0 Facebook Twitter Reddit
As promised, Apple has developed an update to reduce the power of the cellular radio modem on the iPhone 12 and now handed it over to the French government for analysis.
Just before a two-week deadline set by France's radiation watchdog, Agence nationale des Frequences (ANFR), Apple delivered a promised fix for the iPhone 12's alleged too-high radio frequency emissions. The phone was found to exceed acceptable limits. AFNR retest RF exposure limits for 141 mobile phone models.
France's action only affected the base model of the iPhone 12. It is not yet clear whether the new round of tests will affect any other manufacturers.
Apple said it provided France's radiation watchdog, Agence nationale des Frequences (ANFR), with documentation from several international regulators. All data provided shows that Apple is complying with restrictions worldwide.
Apple's initial testing and re-testing in France were supposed to simulate a worst-case scenario where the iPhone searches for an RF tower in an area with a poor signal. The update will almost certainly degrade cellular reception in areas with poor signal strength, but the extent of the impact is unclear.
Apple's iPhone 12 cannot be purchased directly from the company. It is still available from carriers and used, and until the French government confirms that the update will solve what they consider to be a problem, sales remain banned.
In addition, if the updated information is sufficient for the French government, it will also remove the possibility of a full recall in the country.
“Apple is expected to respond within two weeks,” Jean-Noël Barrault, France’s junior minister of the digital economy, said on September 12. “If they don't do this, I'm ready to order a recall of all iPhone 12s in circulation. The rule is the same for everyone, including the digital giants.”
It is unclear how long France will take to evaluate the submitted fix, and Reuters did not appear to be given any details about the timetable or evaluation process.
Radio frequency power depending on ionizing radiation
Radiofrequency radiation is not the same as ionizing radiation, which results from the decay of radioactive isotopes and the Sun itself—and the mechanism of damage is different. Ionizing radiation breaks bonds in cells, and high enough levels of radiofrequency radiation can heat tissue and theoretically cause tissue damage.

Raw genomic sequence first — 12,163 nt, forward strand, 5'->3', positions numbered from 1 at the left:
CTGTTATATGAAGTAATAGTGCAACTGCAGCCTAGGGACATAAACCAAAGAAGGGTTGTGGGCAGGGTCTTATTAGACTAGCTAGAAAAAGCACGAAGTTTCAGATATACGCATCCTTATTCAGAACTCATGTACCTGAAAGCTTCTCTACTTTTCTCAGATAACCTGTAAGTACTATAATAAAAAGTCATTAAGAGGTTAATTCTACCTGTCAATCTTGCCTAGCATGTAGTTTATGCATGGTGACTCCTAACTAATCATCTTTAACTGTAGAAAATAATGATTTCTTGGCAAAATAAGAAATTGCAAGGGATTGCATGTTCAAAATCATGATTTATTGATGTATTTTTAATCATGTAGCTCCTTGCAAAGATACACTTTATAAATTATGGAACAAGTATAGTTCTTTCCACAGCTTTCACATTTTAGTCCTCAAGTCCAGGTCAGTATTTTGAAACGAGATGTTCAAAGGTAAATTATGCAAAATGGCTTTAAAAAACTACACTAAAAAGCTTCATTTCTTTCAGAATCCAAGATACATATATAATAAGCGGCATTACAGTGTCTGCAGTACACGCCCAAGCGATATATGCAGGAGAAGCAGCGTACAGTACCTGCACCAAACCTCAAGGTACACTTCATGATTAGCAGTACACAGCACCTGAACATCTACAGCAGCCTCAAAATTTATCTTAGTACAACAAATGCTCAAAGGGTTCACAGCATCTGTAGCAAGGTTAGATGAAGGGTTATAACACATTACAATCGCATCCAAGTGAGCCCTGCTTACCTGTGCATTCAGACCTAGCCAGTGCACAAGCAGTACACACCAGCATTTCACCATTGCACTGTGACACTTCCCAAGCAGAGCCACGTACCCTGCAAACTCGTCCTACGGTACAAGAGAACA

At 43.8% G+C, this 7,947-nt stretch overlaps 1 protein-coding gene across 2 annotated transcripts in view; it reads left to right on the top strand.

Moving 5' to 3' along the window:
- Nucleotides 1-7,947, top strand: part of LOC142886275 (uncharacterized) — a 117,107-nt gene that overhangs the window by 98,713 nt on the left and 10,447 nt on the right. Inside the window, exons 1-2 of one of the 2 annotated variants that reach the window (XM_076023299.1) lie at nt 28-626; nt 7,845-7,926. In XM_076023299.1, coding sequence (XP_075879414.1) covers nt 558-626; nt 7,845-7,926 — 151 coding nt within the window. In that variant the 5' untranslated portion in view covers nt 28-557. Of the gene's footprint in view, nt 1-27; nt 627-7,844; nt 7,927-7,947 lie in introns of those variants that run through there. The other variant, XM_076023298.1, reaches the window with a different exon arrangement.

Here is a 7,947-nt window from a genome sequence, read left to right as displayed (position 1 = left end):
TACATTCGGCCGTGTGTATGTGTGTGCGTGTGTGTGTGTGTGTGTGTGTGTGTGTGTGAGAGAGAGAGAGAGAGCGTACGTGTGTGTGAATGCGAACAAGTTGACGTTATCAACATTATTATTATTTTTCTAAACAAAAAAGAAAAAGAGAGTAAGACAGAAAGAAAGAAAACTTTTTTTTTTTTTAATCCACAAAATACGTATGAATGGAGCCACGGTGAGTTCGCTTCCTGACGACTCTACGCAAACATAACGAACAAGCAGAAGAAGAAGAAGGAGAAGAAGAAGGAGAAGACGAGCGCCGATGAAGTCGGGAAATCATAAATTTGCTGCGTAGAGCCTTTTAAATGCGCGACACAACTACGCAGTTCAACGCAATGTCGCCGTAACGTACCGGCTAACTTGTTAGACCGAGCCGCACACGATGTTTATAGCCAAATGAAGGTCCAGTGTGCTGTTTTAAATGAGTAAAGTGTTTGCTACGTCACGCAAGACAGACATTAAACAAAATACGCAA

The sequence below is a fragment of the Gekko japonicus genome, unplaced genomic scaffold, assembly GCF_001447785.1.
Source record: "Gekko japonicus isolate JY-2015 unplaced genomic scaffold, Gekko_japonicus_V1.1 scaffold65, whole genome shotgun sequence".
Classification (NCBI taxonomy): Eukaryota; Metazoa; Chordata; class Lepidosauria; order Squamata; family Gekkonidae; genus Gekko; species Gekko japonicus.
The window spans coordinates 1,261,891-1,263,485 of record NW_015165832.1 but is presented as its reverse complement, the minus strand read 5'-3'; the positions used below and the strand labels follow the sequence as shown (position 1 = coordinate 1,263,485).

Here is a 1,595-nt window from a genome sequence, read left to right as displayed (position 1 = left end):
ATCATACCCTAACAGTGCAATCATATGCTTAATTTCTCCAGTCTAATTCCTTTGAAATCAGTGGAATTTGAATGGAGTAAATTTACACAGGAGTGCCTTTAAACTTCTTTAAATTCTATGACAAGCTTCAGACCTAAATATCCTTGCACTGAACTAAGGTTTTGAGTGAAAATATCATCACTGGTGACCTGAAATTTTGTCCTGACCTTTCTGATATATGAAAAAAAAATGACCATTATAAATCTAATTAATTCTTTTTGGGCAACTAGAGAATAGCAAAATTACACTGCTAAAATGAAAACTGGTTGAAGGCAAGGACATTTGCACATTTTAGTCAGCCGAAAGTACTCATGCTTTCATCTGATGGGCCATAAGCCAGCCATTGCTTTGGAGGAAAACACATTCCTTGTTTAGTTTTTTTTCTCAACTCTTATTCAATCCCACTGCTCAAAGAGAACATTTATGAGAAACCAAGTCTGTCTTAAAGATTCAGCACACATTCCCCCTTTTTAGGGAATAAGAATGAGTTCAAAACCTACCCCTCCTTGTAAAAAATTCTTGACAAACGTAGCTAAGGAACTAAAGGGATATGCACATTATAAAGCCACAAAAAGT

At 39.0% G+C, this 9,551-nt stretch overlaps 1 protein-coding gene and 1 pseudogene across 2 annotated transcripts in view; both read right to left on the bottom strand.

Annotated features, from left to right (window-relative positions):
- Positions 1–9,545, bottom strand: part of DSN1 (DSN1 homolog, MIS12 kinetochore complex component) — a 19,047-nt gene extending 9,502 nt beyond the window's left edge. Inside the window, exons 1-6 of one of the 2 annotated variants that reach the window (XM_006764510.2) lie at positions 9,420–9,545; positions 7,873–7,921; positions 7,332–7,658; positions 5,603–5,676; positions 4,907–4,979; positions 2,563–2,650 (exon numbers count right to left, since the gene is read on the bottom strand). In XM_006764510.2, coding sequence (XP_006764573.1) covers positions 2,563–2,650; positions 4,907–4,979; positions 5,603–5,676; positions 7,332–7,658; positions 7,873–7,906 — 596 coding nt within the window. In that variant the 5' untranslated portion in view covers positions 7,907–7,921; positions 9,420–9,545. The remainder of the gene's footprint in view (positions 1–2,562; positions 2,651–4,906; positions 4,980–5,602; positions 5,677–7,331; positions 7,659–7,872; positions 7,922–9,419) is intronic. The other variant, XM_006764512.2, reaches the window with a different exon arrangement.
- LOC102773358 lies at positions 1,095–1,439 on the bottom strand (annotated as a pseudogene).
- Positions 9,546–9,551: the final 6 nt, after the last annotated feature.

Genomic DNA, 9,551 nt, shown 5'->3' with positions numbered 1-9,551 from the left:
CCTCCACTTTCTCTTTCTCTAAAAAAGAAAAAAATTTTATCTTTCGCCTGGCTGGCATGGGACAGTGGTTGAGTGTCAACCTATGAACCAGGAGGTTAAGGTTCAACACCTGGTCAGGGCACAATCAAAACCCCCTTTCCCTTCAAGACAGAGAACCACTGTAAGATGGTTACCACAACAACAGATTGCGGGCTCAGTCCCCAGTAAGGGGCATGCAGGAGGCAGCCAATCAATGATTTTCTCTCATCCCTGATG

Although radiative forcing is measured in greys, sieverts or rem per hour, depending on the country, the specific absorption rate (SAR) is more universal. SAR is a measure of the rate at which a body absorbs radio frequency energy. An SAR of 1 watt per kilogram will increase the temperature of an insulated block of tissue by one degree Celsius per hour of exposure at that power and does not account for the loss of this temperature increase due to any other factor.
Unlike the three methods of measuring ionizing radiation, SAR is a measure of that heat, not an absolute measure of damage. The heat generated is what could theoretically cause damage from RF exposure, but measuring — and how it is measured and regulated — is controversial.
ANFR claims that contact testing found an absorption of 5.74 watts per kilogram. The EU legal limit for mobile phone contact exposure is 4 W per kilogram per gram of ersatz fabric without cooling.
However, ANFR noted that the test at a distance of 5 centimeters from the broadcast element to the ersatz fabric met the international norm of 2 watts per kilogram, which was confirmed by Apple's own tests.
Apple testing meets international industry standards. During testing, iPhone radios are manually tuned to the highest possible transmission, and SAR is assessed in real time during time intervals required by applicable regulations, Apple said.
Apple says its SAR testing evaluates in positions that simulate using the device on the head, without separation, and when worn or carried on the torso with a distance of 5 mm. Various reports have claimed that the French regulator's testing differs from that of the rest of the world, but it is unclear in what ways other than the manufacturer of the detection equipment.